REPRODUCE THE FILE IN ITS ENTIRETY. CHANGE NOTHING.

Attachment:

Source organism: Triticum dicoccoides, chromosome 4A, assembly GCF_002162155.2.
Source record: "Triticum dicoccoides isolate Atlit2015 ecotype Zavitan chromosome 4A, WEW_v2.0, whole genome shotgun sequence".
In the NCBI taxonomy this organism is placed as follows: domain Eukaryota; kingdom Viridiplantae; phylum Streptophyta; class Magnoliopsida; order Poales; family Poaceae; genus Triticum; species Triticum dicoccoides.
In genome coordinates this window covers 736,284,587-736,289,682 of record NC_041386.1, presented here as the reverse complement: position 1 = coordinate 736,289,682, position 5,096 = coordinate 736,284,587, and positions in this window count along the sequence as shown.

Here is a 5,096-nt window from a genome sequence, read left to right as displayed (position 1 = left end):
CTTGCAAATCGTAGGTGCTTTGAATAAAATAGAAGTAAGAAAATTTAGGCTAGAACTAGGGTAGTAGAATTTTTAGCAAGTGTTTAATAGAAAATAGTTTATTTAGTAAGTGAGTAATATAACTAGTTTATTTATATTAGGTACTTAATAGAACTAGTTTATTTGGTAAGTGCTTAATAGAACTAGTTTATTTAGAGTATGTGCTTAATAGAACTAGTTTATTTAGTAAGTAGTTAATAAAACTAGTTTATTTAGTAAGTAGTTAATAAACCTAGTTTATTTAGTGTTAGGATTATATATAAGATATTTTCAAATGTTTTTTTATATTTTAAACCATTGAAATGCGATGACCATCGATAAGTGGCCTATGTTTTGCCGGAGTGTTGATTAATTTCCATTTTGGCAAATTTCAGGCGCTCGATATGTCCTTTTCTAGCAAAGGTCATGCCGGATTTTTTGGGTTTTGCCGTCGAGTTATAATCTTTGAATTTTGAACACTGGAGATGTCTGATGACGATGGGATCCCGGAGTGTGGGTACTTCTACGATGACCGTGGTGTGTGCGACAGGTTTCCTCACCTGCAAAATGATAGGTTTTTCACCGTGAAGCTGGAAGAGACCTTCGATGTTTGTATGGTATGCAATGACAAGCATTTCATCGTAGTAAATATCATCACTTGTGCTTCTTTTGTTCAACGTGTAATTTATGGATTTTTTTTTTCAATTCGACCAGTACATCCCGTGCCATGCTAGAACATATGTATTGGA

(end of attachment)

Source organism: Triticum dicoccoides, chromosome 4A, assembly GCF_002162155.2.
Source record: "Triticum dicoccoides isolate Atlit2015 ecotype Zavitan chromosome 4A, WEW_v2.0, whole genome shotgun sequence".
In the NCBI taxonomy this organism is placed as follows: domain Eukaryota; kingdom Viridiplantae; phylum Streptophyta; class Magnoliopsida; order Poales; family Poaceae; genus Triticum; species Triticum dicoccoides.
In genome coordinates this window covers 736,284,587-736,289,682 of record NC_041386.1, presented here as the reverse complement: position 1 = coordinate 736,289,682, position 5,096 = coordinate 736,284,587, and positions in this window count along the sequence as shown.

Here is a 5,096-nt window from a genome sequence, read left to right as displayed (position 1 = left end):
CTTGCAAATCGTAGGTGCTTTGAATAAAATAGAAGTAAGAAAATTTAGGCTAGAACTAGGGTAGTAGAATTTTTAGCAAGTGTTTAATAGAAAATAGTTTATTTAGTAAGTGAGTAATATAACTAGTTTATTTATATTAGGTACTTAATAGAACTAGTTTATTTGGTAAGTGCTTAATAGAACTAGTTTATTTAGAGTATGTGCTTAATAGAACTAGTTTATTTAGTAAGTAGTTAATAAAACTAGTTTATTTAGTAAGTAGTTAATAAACCTAGTTTATTTAGTGTTAGGATTATATATAAGATATTTTCAAATGTTTTTTTATATTTTAAACCATTGAAATGCGATGACCATCGATAAGTGGCCTATGTTTTGCCGGAGTGTTGATTAATTTCCATTTTGGCAAATTTCAGGCGCTCGATATGTCCTTTTCTAGCAAAGGTCATGCCGGATTTTTTGGGTTTTGCCGTCGAGTTATAATCTTTGAATTTTGAACACTGGAGATGTCTGATGACGATGGGATCCCGGAGTGTGGGTACTTCTACGATGACCGTGGTGTGTGCGACAGGTTTCCTCACCTGCAAAATGATAGGTTTTTCACCGTGAAGCTGGAAGAGACCTTCGATGTTTGTATGGTATGCAATGACAAGCATTTCATCGTAGTAAATATCATCACTTGTGCTTCTTTTGTTCAACGTGTAATTTATGGATTTTTTTTTTCAATTCGACCAGTACATCCCGTGCCATGCTAGAACATATGTATTGGA